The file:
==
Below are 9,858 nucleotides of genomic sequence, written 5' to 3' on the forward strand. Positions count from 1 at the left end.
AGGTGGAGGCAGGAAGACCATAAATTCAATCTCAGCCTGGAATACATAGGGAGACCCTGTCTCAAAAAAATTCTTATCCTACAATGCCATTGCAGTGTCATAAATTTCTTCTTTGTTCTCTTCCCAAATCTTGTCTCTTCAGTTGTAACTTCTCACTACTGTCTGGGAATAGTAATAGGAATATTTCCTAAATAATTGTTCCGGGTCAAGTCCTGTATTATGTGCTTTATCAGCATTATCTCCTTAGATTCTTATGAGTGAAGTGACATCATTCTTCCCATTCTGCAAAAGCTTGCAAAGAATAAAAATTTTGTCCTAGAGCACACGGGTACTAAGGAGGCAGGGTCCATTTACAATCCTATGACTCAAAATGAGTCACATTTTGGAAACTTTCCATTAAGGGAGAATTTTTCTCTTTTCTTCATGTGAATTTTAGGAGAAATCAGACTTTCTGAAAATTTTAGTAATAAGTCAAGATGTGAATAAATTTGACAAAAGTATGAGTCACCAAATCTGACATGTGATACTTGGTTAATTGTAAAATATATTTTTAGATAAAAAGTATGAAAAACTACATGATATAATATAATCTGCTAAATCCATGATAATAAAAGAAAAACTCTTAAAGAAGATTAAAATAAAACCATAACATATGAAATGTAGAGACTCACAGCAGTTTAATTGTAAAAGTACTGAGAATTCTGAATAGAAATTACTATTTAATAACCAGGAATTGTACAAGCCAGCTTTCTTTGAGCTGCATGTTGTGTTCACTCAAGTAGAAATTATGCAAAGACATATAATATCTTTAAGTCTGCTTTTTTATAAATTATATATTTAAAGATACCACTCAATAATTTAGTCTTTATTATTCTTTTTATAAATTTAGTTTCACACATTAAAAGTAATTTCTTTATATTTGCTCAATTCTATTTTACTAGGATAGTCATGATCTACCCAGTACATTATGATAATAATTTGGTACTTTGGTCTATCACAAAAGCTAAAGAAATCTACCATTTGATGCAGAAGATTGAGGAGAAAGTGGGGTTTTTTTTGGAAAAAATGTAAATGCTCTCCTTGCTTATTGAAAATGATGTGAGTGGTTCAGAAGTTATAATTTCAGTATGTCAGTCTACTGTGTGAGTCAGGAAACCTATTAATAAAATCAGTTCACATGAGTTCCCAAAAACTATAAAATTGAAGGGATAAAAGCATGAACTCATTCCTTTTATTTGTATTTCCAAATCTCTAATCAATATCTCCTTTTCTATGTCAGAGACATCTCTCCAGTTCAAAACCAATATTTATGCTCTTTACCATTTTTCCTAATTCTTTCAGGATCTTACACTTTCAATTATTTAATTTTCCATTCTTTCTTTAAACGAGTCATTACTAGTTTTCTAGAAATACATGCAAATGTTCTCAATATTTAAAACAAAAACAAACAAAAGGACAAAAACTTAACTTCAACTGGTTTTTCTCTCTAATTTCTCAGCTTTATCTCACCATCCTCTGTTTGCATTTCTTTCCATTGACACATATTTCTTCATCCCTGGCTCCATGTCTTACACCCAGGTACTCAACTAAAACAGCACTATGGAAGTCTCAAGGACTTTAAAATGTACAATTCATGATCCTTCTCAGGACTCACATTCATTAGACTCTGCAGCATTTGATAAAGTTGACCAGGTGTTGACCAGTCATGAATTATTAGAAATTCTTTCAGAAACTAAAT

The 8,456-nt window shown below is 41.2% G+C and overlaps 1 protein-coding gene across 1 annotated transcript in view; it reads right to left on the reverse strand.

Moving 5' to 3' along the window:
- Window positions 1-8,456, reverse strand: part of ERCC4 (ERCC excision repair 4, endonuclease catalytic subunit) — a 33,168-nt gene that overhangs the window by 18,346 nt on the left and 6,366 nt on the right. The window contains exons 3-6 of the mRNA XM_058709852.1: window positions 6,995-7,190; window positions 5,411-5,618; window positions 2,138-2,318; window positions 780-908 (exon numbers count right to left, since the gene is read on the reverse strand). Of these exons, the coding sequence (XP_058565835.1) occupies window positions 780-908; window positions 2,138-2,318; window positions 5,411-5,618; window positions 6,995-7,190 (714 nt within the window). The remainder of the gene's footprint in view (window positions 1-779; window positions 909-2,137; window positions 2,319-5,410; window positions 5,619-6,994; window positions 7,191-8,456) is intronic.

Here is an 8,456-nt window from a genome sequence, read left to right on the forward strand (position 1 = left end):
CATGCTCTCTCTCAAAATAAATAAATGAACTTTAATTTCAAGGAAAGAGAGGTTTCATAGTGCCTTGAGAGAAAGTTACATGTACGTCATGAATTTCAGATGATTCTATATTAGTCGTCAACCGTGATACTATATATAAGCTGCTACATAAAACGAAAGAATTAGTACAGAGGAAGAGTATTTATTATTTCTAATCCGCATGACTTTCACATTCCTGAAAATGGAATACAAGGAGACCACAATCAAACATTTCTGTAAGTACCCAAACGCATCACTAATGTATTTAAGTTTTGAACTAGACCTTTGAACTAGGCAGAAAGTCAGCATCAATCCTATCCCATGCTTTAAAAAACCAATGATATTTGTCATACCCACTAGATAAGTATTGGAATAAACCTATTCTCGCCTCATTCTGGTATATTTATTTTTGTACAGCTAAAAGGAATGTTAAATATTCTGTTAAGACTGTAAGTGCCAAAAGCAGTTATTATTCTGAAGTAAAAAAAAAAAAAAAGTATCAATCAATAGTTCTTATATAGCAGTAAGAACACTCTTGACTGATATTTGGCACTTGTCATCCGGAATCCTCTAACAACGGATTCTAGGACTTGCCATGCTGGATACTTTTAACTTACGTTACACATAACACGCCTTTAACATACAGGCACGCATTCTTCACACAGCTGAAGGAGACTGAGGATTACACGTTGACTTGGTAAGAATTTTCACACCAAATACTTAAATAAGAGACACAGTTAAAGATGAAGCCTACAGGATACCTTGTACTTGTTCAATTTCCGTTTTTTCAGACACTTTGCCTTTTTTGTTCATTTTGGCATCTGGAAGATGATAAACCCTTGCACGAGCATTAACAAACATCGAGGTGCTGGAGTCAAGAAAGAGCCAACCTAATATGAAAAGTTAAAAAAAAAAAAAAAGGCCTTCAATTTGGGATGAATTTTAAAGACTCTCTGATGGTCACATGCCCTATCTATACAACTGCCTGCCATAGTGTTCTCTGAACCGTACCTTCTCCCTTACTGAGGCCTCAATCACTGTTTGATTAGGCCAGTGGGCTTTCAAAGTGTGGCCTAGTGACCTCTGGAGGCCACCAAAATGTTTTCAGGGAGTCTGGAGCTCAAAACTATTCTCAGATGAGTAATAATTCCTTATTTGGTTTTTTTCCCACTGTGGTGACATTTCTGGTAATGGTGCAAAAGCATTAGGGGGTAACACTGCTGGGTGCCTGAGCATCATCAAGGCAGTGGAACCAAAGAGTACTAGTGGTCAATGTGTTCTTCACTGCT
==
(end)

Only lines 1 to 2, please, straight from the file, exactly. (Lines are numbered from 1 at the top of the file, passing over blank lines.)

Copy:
Below are 9,858 nucleotides of genomic sequence, written 5' to 3' on the forward strand. Positions count from 1 at the left end.
AGGTGGAGGCAGGAAGACCATAAATTCAATCTCAGCCTGGAATACATAGGGAGACCCTGTCTCAAAAAAATTCTTATCCTACAATGCCATTGCAGTGTCATAAATTTCTTCTTTGTTCTCTTCCCAAATCTTGTCTCTTCAGTTGTAACTTCTCACTACTGTCTGGGAATAGTAATAGGAATATTTCCTAAATAATTGTTCCGGGTCAAGTCCTGTATTATGTGCTTTATCAGCATTATCTCCTTAGATTCTTATGAGTGAAGTGACATCATTCTTCCCATTCTGCAAAAGCTTGCAAAGAATAAAAATTTTGTCCTAGAGCACACGGGTACTAAGGAGGCAGGGTCCATTTACAATCCTATGACTCAAAATGAGTCACATTTTGGAAACTTTCCATTAAGGGAGAATTTTTCTCTTTTCTTCATGTGAATTTTAGGAGAAATCAGACTTTCTGAAAATTTTAGTAATAAGTCAAGATGTGAATAAATTTGACAAAAGTATGAGTCACCAAATCTGACATGTGATACTTGGTTAATTGTAAAATATATTTTTAGATAAAAAGTATGAAAAACTACATGATATAATATAATCTGCTAAATCCATGATAATAAAAGAAAAACTCTTAAAGAAGATTAAAATAAAACCATAACATATGAAATGTAGAGACTCACAGCAGTTTAATTGTAAAAGTACTGAGAATTCTGAATAGAAATTACTATTTAATAACCAGGAATTGTACAAGCCAGCTTTCTTTGAGCTGCATGTTGTGTTCACTCAAGTAGAAATTATGCAAAGACATATAATATCTTTAAGTCTGCTTTTTTATAAATTATATATTTAAAGATACCACTCAATAATTTAGTCTTTATTATTCTTTTTATAAATTTAGTTTCACACATTAAAAGTAATTTCTTTATATTTGCTCAATTCTATTTTACTAGGATAGTCATGATCTACCCAGTACATTATGATAATAATTTGGTACTTTGGTCTATCACAAAAGCTAAAGAAATCTACCATTTGATGCAGAAGATTGAGGAGAAAGTGGGGTTTTTTTTGGAAAAAATGTAAATGCTCTCCTTGCTTATTGAAAATGATGTGAGTGGTTCAGAAGTTATAATTTCAGTATGTCAGTCTACTGTGTGAGTCAGGAAACCTATTAATAAAATCAGTTCACATGAGTTCCCAAAAACTATAAAATTGAAGGGATAAAAGCATGAACTCATTCCTTTTATTTGTATTTCCAAATCTCTAATCAATATCTCCTTTTCTATGTCAGAGACATCTCTCCAGTTCAAAACCAATATTTATGCTCTTTACCATTTTTCCTAATTCTTTCAGGATCTTACACTTTCAATTATTTAATTTTCCATTCTTTCTTTAAACGAGTCATTACTAGTTTTCTAGAAATACATGCAAATGTTCTCAATATTTAAAACAAAAACAAACAAAAGGACAAAAACTTAACTTCAACTGGTTTTTCTCTCTAATTTCTCAGCTTTATCTCACCATCCTCTGTTTGCATTTCTTTCCATTGACACATATTTCTTCATCCCTGGCTCCATGTCTTACACCCAGGTACTCAACTAAAACAGCACTATGGAAGTCTCAAGGACTTTAAAATGTACAATTCATGATCCTTCTCAGGACTCACATTCATTAGACTCTGCAGCATTTGATAAAGTTGACCAGGTGTTGACCAGTCATGAATTATTAGAAATTCTTTCAGAAACTAAAT